Friday, June 28, 2013

Interview with NüRoo Pocket founders

As co-founders of NüRoo, Hope and Daniela have 8 kids between them, are certified by the US Institute for Kangaroo Care (USIKC) and passionate about attachment parenting. Hence the tagline of their brand, "Closest to Mom. Best for Baby."

Hope, Daniela, and their eight children

Q: Tell us about you..

Our path to parenting couldn't have been more different. Hope struggled with conceiving and found her way through IVF, adoption and in the end natural child birth. Daniela became a mom to her husband's 1, 4 and 6 year olds prior to delivering their last two daughters. Our families are big, boisterous and nothing short of inspiring. Among the madness, we found each other and found NüRoo from our shared passion for the tie between mom and baby. Society does a good job making us second guess our intuition, and ironically medicine has further complicated the natural process. Instinctively, innately, we KNOW how to care for our babies, and our bodies are equipped with all the tools needed to do so.

Q: What made you think to create the NüRoo Pocket?

Hope: I was introduced to the practice of skin-to-skin contact by a nurse midwife at my time of delivery. Following the birth of my daughter, Elle was immediately placed on my chest, and my midwife began telling me all of the amazing physiologic benefits that skin-to-skin offers. I learned that in order to give and receive all of these advantages, she needed to be on my skin for an uninterrupted 60 minutes. That seemed reasonable until I arrived home and was greeted by my two very excited three-year-olds. I needed something that could help me give my baby the benefits of skin-to-skin, but allowed me to be active with my family.

Daniela: When Hope shared her thoughts for the Pocket, I couldn't stop spouting off ideas. I too practiced Skin-to-Skin for the benefits offered to me and my babies but not nearly as much as I wanted to. I loved the promise of the product and envisioned a brand designed to offer early advantages and foster the bond between mom + baby.

The NüRoo Pocket helps baby transition from the womb to the outside world.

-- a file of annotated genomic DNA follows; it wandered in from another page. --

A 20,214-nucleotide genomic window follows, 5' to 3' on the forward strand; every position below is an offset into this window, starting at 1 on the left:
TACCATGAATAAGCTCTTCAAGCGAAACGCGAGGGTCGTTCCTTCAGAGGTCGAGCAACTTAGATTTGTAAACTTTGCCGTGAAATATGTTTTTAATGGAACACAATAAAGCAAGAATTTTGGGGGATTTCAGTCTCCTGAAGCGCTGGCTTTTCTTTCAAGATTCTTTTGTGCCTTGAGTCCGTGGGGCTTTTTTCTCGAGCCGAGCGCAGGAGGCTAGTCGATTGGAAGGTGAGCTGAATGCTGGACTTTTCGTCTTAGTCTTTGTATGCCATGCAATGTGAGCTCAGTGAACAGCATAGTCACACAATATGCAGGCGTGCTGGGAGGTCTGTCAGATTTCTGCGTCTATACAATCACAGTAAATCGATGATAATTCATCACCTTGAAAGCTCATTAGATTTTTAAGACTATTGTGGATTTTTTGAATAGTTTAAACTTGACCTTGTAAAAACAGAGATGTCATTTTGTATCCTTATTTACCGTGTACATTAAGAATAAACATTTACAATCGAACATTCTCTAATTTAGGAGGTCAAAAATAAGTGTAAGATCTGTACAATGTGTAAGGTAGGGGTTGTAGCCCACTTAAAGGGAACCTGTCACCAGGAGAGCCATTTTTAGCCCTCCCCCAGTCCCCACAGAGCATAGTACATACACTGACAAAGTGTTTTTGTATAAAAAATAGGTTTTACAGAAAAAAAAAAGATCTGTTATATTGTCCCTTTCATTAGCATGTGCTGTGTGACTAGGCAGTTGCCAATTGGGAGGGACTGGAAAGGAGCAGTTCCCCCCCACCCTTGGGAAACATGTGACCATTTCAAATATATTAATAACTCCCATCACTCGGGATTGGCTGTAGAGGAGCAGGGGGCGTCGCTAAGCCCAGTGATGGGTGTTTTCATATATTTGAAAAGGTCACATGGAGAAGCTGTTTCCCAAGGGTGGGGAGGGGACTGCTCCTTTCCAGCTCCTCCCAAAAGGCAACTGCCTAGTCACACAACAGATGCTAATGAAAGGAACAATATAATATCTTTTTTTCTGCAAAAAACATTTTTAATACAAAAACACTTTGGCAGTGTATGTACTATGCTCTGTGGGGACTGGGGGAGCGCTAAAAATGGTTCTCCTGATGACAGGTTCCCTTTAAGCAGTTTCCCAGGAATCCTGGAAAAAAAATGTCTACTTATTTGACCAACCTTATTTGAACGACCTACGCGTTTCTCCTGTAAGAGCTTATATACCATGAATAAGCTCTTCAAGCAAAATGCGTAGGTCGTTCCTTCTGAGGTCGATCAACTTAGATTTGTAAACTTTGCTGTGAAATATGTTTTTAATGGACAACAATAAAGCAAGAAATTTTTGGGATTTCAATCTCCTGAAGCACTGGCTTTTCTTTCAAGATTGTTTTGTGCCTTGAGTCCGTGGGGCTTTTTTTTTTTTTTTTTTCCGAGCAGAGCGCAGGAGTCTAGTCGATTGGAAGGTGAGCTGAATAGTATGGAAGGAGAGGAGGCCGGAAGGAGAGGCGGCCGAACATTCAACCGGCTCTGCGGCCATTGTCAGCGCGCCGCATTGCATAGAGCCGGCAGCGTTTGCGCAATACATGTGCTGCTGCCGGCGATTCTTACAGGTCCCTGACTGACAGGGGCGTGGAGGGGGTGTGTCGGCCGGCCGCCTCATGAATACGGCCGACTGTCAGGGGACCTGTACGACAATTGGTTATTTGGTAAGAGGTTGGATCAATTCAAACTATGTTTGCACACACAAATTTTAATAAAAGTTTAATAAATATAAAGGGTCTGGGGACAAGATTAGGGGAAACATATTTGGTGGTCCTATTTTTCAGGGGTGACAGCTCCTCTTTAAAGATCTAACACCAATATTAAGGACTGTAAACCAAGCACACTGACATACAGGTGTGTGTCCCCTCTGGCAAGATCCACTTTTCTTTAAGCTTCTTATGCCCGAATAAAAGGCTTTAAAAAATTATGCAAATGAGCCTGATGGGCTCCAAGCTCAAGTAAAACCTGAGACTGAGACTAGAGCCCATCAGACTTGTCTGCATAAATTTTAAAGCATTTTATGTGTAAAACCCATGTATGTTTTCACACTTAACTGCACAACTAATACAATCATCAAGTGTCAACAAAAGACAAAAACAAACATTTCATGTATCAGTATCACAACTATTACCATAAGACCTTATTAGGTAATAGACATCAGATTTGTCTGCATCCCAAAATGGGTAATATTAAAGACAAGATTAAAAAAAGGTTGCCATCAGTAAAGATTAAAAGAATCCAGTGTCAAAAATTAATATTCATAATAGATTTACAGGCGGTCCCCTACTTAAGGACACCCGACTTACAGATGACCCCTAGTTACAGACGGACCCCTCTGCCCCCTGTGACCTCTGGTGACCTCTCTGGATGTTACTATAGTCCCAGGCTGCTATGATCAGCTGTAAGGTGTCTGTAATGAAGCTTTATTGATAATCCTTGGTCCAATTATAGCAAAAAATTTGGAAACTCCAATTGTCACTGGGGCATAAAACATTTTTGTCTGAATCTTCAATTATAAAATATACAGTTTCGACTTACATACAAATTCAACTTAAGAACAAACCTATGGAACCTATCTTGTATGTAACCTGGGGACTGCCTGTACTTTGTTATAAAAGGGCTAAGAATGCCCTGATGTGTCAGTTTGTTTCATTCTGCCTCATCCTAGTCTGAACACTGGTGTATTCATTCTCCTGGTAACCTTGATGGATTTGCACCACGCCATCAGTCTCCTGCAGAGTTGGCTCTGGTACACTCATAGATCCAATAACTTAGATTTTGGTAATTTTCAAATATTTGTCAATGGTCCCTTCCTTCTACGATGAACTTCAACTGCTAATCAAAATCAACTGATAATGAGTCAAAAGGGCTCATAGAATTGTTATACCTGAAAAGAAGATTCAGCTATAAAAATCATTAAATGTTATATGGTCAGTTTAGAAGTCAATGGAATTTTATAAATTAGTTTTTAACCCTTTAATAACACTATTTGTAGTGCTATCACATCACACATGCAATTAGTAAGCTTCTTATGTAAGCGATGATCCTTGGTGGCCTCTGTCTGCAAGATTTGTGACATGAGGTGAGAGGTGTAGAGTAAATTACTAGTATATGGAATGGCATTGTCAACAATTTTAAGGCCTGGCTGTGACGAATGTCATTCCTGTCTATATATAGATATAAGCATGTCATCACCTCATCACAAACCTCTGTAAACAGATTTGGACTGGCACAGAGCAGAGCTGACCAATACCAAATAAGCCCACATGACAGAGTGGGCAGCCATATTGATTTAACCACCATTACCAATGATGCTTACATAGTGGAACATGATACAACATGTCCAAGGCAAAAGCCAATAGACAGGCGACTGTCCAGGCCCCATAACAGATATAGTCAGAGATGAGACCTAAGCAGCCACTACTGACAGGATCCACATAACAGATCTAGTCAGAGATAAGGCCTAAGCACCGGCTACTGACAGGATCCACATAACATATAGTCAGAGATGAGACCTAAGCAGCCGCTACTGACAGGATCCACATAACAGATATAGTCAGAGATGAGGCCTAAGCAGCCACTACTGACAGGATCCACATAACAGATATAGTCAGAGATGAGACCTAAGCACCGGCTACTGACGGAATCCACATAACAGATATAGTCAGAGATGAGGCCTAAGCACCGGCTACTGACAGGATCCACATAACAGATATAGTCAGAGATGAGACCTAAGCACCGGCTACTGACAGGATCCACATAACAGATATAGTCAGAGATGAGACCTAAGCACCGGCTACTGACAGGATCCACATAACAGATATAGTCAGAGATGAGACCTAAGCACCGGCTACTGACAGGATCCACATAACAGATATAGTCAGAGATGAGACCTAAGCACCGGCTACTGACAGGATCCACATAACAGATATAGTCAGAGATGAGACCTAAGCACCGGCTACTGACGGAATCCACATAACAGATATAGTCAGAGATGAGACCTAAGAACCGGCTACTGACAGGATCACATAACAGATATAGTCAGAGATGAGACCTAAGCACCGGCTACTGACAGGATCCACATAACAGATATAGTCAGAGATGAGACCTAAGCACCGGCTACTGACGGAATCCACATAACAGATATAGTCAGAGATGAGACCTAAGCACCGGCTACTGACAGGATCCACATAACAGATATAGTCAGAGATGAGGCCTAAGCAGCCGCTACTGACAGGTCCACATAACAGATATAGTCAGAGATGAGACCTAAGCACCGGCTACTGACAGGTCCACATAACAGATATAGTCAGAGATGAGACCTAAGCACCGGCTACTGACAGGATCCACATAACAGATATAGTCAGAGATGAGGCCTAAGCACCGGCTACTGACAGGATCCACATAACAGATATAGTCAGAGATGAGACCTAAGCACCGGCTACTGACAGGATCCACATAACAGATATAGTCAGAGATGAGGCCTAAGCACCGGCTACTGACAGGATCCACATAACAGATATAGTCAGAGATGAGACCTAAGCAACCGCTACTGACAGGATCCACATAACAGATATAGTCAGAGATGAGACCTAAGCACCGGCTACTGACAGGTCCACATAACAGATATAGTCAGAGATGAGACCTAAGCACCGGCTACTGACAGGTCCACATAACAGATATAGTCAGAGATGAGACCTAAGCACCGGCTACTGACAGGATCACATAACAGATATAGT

Q: How did you go from concept to finished product?

Over the course of a sleepless 9 months, we conducted countless test fits with moms and newborns, using their feedback and working with a seamstress to perfect our design. We took the final prototypes to an industry veteran to help us land at the right factory . There are so many things to consider (price, standards compliance, labeling, quality of construction, turn around time, duty fees, etc.) that working with someone to guide you through this process is invaluable. To those mompreuners in the making, if you don’t have existing relationships that can help with this, seek out a sourcing agent who can see you through.

Q: You refer to Skin-to-Skin Contact as a "practice" -- why is that? 

Believe it or not, there's a right and wrong way to do it. The benefits of skin-to-skin are derived from stimulating the c-afferent nerves. There are a lot of misconceptions around this. Not all skin-on-skin contact delivers the same benefits (i.e.: baby across mom's belly or their cheek to her chest). Because there's a proper position and suggested duration of time, skin-to-skin Contact is intentional and thus said to be a "practice."

Simply by holding baby vertically on your bare chest, you enhance your baby's immunity, improve sleep and weight gain, and stabilize their heart rate and breathing, all while speeding your own recovery time, reducing your risk for postpartum depression and increasing your milk supply. The benefits begin immediately with less crying/colic and temperature regulation. During the 60 minutes after the birth, skin-to-skin contact accelerates your baby's brain development.

The newborn stage is coined the 4th trimester because of how immature baby is. The American Academy of Pediatrics recommends skin-to-skin immediately after birth until the first feeding and throughout the postpartum period. 40 years of research tells us that skin-to-skin should happen for as often, as long, and as frequently as possible.